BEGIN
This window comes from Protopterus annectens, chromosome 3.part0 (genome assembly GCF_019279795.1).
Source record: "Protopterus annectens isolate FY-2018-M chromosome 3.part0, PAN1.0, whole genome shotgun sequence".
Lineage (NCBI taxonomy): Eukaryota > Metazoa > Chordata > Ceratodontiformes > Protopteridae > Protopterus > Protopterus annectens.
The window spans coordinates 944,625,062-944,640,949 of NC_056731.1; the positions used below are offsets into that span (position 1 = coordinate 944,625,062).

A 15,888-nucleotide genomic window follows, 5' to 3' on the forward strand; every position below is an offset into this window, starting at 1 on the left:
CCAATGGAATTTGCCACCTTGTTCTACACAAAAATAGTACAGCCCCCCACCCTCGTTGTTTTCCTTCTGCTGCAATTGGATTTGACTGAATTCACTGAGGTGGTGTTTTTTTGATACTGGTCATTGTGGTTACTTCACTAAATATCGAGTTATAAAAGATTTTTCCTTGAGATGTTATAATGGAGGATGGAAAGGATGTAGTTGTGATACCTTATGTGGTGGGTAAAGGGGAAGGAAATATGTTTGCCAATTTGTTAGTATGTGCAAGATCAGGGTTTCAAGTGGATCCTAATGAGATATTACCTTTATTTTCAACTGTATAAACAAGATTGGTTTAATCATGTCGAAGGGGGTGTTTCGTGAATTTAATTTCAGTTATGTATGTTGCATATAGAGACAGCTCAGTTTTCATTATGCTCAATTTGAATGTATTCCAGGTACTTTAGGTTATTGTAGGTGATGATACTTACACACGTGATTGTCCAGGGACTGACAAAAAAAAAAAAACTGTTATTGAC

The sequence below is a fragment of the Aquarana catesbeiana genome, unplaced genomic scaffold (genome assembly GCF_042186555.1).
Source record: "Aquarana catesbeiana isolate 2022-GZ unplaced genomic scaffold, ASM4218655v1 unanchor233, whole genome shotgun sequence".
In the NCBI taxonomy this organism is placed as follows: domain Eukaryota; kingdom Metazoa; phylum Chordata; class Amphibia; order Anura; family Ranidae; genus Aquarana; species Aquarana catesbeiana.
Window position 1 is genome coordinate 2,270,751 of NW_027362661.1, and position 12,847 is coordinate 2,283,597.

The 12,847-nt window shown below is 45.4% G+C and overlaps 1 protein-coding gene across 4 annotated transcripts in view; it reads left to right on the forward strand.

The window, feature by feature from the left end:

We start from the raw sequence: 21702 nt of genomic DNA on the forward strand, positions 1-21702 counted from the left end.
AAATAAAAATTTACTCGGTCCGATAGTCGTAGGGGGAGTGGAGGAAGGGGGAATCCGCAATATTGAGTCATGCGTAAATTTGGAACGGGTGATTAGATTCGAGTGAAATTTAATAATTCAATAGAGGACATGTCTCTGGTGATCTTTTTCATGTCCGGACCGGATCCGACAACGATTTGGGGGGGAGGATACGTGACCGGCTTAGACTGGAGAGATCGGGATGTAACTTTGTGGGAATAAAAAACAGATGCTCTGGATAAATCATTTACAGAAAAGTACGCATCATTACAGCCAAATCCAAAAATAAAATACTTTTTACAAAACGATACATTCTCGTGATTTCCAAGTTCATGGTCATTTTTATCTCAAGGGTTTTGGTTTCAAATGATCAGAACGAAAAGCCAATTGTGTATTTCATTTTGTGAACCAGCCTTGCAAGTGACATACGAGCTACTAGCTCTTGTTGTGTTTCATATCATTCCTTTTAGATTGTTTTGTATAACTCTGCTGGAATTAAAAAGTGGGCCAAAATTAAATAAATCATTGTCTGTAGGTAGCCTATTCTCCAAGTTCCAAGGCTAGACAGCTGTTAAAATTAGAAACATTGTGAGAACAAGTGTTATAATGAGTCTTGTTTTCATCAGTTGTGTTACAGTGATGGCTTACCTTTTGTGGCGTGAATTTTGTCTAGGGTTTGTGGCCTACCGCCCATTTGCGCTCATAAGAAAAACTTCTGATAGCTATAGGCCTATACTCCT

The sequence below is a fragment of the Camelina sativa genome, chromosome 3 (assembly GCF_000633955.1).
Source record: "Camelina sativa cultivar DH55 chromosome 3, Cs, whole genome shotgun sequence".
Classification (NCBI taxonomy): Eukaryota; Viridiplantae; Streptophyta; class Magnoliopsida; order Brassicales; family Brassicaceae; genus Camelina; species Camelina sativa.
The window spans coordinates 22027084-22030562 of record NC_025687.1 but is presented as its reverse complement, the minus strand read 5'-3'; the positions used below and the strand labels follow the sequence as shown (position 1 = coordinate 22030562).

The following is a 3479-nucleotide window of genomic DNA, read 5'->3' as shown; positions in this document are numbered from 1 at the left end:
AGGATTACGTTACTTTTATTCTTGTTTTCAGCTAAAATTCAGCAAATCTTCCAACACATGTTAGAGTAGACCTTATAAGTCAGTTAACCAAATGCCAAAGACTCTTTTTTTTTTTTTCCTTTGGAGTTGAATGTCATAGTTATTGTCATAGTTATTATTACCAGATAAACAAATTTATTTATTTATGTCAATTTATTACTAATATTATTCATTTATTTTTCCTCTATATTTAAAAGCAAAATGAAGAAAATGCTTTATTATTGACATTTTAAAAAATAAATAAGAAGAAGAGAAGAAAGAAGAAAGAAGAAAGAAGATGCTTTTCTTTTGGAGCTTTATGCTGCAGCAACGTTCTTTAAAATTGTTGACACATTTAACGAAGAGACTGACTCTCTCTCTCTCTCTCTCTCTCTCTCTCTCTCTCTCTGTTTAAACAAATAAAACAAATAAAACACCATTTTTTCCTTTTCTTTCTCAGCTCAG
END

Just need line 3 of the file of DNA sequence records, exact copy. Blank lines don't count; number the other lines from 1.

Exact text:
Lineage (NCBI taxonomy): Eukaryota > Metazoa > Chordata > Ceratodontiformes > Protopteridae > Protopterus > Protopterus annectens.